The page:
Words by Diamond Yao
The 442: A JoySauce column named after the military unit, designed to school you (in all the best ways) on accomplished Asian Americans and Pacific Islanders of the past. Asians have been shaping American history, culture, food, politics, identity, and more for centuries—it’s time we acknowledge what’s been left out of most textbooks.
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Cecilia Chiang (1920-2020), the restaurateur and chef behind the iconic San Francisco restaurant The Mandarin, spent more than four decades shaping the Chinese American food landscape. She fought sexism, racism, and anti-immigration sentiments at a time when immigrant Asian female entrepreneurs were extremely rare to build a multimillion dollar restaurant empire.
Born in 1920 to a wealthy Shanghainese family in Wuxi, Chiang grew up enjoying a great variety of dishes cooked by the family’s two full-time chefs, as one was from Northern China and the other was from Southern China. When she was 4, her family moved into a 52-room converted Ming dynasty-era mansion in Beijing. However, in 1937, her privileged youth became marred by the Second Sino-Japanese War. Chiang spent the next few years fleeing to several Chinese cities, hiding from Japanese war planes, and surviving robberies by Japanese soldiers. One of the few bright spots during that time was her marriage to Chiang Liang, a former economics professor. After the war, the couple settled in Shanghai and had a son, Philip, and a daughter, Mary. But trouble was never far away. Amidst political instability during the Chinese Communist Revolution, the young family took the last plane out of Shanghai in 1949 and settled in Tokyo—leaving their son behind, as there were only three tickets available. They would be reunited two years later.
It was in Japan that Chiang had her first experience working in hospitality. She opened Forbidden City, a 250-seat Chinese restaurant that served traditional banquet food, with other relatives who had also escaped. The restaurant was a hit with local Chinese and Americans.
She wanted to introduce the Beijing cuisine she grew up with to the American public, who at the time had limited exposure to Chinese food outside of an Americanized version of Cantonese cuisine.
In 1959, Chiang went to San Francisco to visit her recently widowed sister. She initially only planned to stay briefly to support her sibling emotionally. But after helping some friends successfully negotiate a $26,000 restaurant lease, they backed out of the project and ended up sticking her with the space. Undeterred by that setback, she used the lease at 2209 Polk St. to open The Mandarin in 1961. She wanted to introduce the Beijing cuisine she grew up with to the American public, who at the time had limited exposure to Chinese food outside of an Americanized version of Cantonese cuisine. Her recipes were based on her childhood memories of dishes cooked by classically trained Chinese chefs. She hired a couple from Shandong to cook, and ran everything else by herself—including food prep, shopping, and dishwashing.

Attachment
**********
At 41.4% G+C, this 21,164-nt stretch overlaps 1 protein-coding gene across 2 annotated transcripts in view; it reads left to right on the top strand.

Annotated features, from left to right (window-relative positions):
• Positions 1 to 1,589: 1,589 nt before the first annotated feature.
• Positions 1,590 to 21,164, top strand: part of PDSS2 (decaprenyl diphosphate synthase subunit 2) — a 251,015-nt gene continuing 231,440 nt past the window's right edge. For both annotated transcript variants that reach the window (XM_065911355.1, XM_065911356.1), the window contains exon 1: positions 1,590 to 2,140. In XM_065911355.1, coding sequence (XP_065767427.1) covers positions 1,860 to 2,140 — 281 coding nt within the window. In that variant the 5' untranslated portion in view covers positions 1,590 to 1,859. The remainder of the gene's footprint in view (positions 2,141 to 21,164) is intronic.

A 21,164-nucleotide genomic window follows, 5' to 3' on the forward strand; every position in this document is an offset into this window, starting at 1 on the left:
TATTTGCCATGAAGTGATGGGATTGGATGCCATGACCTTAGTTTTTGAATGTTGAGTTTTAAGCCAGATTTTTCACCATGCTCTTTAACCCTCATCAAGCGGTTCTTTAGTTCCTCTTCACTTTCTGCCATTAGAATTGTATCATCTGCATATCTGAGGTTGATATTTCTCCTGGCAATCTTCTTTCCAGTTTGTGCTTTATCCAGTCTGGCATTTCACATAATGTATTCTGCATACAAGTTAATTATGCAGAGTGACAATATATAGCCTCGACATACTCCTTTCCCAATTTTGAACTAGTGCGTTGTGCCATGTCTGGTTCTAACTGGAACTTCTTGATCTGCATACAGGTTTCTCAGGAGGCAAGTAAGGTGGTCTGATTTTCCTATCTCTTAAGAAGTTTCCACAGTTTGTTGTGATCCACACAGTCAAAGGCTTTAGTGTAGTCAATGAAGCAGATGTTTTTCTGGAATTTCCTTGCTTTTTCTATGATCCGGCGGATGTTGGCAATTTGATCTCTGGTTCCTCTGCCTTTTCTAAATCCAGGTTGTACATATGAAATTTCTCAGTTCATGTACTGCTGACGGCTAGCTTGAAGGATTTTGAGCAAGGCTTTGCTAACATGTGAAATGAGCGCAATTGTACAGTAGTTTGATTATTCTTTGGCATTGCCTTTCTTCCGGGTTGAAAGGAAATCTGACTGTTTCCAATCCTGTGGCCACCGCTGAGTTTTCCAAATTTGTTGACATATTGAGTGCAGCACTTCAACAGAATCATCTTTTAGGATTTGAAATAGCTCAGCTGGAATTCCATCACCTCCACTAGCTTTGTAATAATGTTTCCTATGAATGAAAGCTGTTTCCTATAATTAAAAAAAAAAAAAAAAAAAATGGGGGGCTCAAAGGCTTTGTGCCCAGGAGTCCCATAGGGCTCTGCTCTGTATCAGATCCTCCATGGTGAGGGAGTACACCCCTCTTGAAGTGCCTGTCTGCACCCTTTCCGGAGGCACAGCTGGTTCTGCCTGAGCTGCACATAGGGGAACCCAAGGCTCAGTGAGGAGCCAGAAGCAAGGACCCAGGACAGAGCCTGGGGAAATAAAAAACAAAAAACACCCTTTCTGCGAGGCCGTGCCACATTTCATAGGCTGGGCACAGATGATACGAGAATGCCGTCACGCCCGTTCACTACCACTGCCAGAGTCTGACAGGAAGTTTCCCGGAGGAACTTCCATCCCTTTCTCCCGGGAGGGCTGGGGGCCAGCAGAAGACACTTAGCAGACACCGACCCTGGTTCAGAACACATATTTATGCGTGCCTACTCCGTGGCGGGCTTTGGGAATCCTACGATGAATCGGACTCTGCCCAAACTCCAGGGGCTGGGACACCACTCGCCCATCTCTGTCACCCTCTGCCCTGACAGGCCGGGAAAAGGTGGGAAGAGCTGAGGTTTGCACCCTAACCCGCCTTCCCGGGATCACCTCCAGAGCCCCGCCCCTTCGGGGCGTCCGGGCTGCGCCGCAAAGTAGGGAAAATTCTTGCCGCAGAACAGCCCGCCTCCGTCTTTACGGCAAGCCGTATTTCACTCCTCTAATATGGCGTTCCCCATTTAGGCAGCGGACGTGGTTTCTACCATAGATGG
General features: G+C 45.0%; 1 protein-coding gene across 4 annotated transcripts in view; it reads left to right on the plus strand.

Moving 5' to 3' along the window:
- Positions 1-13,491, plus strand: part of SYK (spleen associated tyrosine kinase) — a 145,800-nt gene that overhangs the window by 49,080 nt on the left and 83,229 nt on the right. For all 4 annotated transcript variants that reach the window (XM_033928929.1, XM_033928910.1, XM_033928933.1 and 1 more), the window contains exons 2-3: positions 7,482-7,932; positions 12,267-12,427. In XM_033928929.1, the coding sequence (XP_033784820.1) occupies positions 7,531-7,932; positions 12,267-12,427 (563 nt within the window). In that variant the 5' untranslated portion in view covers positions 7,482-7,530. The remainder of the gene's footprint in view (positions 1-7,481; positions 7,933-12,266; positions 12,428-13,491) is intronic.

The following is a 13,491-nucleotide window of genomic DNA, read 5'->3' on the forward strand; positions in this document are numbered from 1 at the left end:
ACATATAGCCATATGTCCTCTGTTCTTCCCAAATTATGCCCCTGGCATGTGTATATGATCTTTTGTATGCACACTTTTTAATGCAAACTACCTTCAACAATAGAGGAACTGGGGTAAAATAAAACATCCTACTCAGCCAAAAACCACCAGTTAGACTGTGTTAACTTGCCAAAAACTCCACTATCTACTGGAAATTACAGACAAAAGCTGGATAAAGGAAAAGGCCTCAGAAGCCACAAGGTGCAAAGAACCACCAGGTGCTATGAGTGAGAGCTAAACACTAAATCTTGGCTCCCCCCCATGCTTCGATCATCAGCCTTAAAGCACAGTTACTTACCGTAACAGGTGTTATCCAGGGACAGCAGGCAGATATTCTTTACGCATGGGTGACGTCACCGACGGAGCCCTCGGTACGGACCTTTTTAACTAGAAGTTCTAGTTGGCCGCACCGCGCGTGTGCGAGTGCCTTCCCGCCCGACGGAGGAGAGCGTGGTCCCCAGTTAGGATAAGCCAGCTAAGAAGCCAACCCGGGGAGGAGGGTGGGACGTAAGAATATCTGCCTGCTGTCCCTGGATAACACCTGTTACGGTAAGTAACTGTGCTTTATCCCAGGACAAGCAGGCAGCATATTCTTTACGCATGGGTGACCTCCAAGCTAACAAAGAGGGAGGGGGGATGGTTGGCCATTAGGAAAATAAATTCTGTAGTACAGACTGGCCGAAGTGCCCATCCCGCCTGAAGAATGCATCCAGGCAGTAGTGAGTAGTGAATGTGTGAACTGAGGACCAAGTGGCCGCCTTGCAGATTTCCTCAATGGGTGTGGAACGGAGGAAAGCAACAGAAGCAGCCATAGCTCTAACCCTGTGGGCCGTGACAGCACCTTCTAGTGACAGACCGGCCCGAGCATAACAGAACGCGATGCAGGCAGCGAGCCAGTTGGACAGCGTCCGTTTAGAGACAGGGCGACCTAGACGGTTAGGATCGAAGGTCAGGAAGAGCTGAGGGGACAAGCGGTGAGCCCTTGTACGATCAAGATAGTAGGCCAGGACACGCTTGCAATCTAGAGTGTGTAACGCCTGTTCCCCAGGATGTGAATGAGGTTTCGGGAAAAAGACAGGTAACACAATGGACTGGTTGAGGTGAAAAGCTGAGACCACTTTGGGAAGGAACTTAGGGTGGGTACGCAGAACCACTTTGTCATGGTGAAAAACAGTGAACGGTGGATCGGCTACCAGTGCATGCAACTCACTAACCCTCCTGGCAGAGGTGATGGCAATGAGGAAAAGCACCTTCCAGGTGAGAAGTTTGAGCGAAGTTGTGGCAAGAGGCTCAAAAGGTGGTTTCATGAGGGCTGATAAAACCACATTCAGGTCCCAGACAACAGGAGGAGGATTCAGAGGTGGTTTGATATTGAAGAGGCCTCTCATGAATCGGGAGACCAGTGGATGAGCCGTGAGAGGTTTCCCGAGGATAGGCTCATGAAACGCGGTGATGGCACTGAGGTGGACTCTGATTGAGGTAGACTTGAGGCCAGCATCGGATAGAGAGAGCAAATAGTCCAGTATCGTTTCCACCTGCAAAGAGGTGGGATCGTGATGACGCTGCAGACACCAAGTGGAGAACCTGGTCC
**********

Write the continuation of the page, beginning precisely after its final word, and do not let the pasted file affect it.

At first, her restaurant was unsuccessful and attracted few customers. Chiang also struggled to get a restaurant license to serve cocktails because she was not a permanent resident. The predominantly male Chinese American restaurant industry did not think she would last long. “People predicted that I would close in less than a hundred days,” Chiang said in an interview with Saveur, “because I didn't speak Cantonese, my English was not that great, and I was a woman. But I told them: ‘You guys just watch me. I’m going to do it. And I'm going to do it very well.’”
And soon enough, she proved her naysayers wrong. After journalist Herb Caen started raving about The Mandarin in his newspaper column, tourists, dignitaries, and celebrities like Mae West and John Lennon would flock to The Mandarin. The overnight success would persuade Chiang to stay in the United States. Her two children later joined her in San Francisco and she separated from her husband, who remained in Japan.
“People predicted that I would close in less than a hundred days...But I told them: ‘You guys just watch me. I’m going to do it. And I'm going to do it very well.’”
By 1967, The Mandarin was so successful that it had to move to Ghirardelli Square. Chiang upgraded from a 55-seat establishment to a 300-seat establishment, decorated in the style of the aristocratic Beijing home she grew up in. Her menu featured dishes new to the American palate, such as her own Chinese grill (kao rou), beggar’s chicken, smoked tea duck, Peking Duck, and squab in lettuce cups. Chiang was also one of the first Chinese restaurateurs to offer a full menu of fine wines and gave extremely popular cooking classes where Julia Child and James Beard were students.
Chiang opened a second Mandarin location in Beverly Hills in 1975. When the San Francisco Culinary Workers’ Union called her restaurant a “sweatshop,” she sued them for libel and won in the late 1970s. She handed control of the restaurant to her son in the 1980s.
She sold her restaurant in 1991 and it closed in 2006. In 2013, she was nominated for a James Beard Foundation Award for lifetime achievement. Her work would be featured in many documentaries throughout the 2010s.
Chiang died at her San Francisco home at the age of 100 in 2020.
She is survived by her two children. Her son Philip cofounded P.F. Chang’s in 1993. The son of one of her chefs, Andrew Cherng, co-founded Panda Express.
Published on November 29, 2022